Verbal Suggestion’s Effect on Analgesia

Today it seems clear that the experimental manipulation used to induce placebo analgesia plays a fundamental role in the magnitude of the response. Among the different manipulations that have been performed, both the type of verbal suggestions and the individual’s previous experience have been found to be important. Verbal suggestions that induce certain expectations of …

The Lateral and Medial Pain Systems in Alzheimer’s Disease

The lateral and medial pain systems are affected differently in Alzheimer’s disease. Both the primary somatosensory cortex and some thalamic nuclei, which belong to the lateral pain system, are relatively unaffected by the histological changes that characterize Alzheimer’s disease, thus indicating that a preserved sensory-discriminative function should be expected. By contrast, the intralaminar thalamic nuclei, …

Placebo acceptability in chronic pain patients: More dependent on application mode and resulting condition than on individual factors

Placebo effects can be very effective in certain pain conditions, but their use is still highly controversial. Several studies show that patients would accept a placebo treatment under certain circumstances, particularly when they are informed prior to the treatment or when there are no effective treatment alternatives. This study examines the question, which factors influence the degree of acceptability of a hypothetical placebo application.

How Pain Works

Let's say that you stub your toe. Nerves in the toe known as nociceptors, tasked with sensing pain, go into action. They send messages to the spinal cord that pain has occurred; the worse the stub, the more rapidly and powerfully they fire. The spinal cord then releases neurotransmitters to the brain's thalamus, communicating with the …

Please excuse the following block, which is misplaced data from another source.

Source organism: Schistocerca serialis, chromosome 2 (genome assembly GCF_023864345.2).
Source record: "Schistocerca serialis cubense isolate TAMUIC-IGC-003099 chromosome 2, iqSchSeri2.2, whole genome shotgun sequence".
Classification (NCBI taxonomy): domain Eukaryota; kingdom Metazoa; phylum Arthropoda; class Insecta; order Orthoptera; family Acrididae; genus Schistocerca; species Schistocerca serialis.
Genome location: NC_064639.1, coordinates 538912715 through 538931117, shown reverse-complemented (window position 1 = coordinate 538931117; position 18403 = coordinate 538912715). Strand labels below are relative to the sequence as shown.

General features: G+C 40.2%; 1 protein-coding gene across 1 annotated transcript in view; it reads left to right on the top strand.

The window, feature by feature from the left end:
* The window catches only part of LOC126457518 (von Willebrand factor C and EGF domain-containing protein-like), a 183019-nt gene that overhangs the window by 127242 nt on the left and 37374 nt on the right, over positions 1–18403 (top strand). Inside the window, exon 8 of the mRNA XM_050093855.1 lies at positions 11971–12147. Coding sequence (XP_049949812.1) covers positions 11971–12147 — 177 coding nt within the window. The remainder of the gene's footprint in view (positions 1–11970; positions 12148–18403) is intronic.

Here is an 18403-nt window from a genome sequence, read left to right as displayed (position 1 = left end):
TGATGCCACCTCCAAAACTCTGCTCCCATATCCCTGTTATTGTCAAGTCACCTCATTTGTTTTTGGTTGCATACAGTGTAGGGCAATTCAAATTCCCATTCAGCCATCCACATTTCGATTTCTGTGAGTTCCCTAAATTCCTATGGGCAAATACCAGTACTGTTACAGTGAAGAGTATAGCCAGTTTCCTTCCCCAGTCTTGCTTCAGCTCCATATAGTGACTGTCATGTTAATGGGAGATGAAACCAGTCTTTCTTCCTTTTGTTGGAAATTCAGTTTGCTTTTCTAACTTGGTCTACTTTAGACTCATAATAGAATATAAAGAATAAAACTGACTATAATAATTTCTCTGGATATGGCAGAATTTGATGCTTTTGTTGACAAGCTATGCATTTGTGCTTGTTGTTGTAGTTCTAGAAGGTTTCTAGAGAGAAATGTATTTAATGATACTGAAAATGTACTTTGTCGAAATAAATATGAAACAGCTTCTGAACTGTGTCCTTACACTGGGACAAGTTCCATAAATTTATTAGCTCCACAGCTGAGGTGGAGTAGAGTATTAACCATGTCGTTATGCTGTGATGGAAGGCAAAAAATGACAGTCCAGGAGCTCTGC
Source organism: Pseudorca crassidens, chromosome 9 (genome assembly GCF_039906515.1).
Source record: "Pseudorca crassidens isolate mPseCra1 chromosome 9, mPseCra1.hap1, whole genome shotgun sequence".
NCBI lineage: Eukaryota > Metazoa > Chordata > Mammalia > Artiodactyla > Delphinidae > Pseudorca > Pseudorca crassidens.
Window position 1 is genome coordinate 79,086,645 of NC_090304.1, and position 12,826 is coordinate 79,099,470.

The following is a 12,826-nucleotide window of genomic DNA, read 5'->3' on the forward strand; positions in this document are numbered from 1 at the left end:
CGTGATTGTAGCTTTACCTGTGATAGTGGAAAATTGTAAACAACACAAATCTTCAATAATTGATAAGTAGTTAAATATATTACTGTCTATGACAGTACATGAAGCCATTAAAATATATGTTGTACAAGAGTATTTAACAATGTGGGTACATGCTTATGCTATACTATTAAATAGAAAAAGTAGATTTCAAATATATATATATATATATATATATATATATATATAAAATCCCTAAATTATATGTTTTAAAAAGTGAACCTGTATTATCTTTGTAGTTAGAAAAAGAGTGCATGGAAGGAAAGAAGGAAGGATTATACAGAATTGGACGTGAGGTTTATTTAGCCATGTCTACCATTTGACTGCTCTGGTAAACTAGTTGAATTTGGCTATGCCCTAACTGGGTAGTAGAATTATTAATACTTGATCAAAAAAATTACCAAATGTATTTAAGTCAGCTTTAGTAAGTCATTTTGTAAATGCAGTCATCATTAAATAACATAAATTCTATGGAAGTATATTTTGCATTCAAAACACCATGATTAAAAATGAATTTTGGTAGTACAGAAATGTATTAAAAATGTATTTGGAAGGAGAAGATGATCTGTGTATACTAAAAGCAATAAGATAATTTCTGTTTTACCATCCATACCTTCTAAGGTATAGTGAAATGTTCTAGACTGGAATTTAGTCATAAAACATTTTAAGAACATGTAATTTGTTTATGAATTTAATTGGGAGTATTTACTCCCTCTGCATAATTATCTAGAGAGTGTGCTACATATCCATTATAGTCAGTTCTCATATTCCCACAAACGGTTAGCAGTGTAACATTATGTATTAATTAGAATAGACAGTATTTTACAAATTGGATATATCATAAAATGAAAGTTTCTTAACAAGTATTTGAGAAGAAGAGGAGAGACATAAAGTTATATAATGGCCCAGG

Phantom Limb Pain: Mechanisms and Treatment Approaches

The vast amount of research over the past decades has significantly added to our knowledge of phantom limb pain. Multiple factors including site of amputation or presence of pre-amputation pain have been found to have a positive correlation with the development of phantom limb pain. The paradigms of proposed mechanisms have shifted over the past years from the psychogenic theory to peripheral and central neural changes involving cortical reorganization. More recently, the role of mirror neurons in the brain has been proposed in the generation of phantom pain. A wide variety of treatment approaches have been employed, but mechanism-based specific treatment guidelines are yet to evolve. Phantom limb pain is considered a neuropathic pain, and most treatment recommendations are based on recommendations for neuropathic pain syndromes. Mirror therapy, a relatively recently proposed therapy for phantom limb pain, has mixed results in randomized controlled trials. Most successful treatment outcomes include multidisciplinary measures. This paper attempts to review and summarize recent research relative to the proposed mechanisms of and treatments for phantom limb pain.

Nonconscious Activation of Placebo and Nocebo Pain Responses

The dominant theories of human placebo effects rely on a notion that consciously perceptible cues, such as verbal information or distinct stimuli in classical conditioning, provide signals that activate placebo effects. However, growing evidence suggest that behavior can be triggered by stimuli presented outside of conscious awareness. Here, we performed two experiments in which the responses to thermal pain stimuli were assessed. The first experiment assessed whether a conditioning paradigm, using clearly visible cues for high and low pain, could induce placebo and nocebo responses. The second experiment, in a separate group of subjects, assessed whether conditioned placebo and nocebo responses could be triggered in response to nonconscious (masked) exposures to the same cues. A total of 40 healthy volunteers (24 female, mean age 23 y) were investigated in a laboratory setting. Participants rated each pain stimulus on a numeric response scale, ranging from 0 = no pain to 100 = worst imaginable pain. Significant placebo and nocebo effects were found in both experiment 1 (using clearly visible stimuli) and experiment 2 (using nonconscious stimuli), indicating that the mechanisms responsible for placebo and nocebo effects can operate without conscious awareness of the triggering cues. This is a unique experimental verification of the influence of nonconscious conditioned stimuli on placebo/ nocebo effects and the results challenge the exclusive role of awareness and conscious cognitions in placebo responses.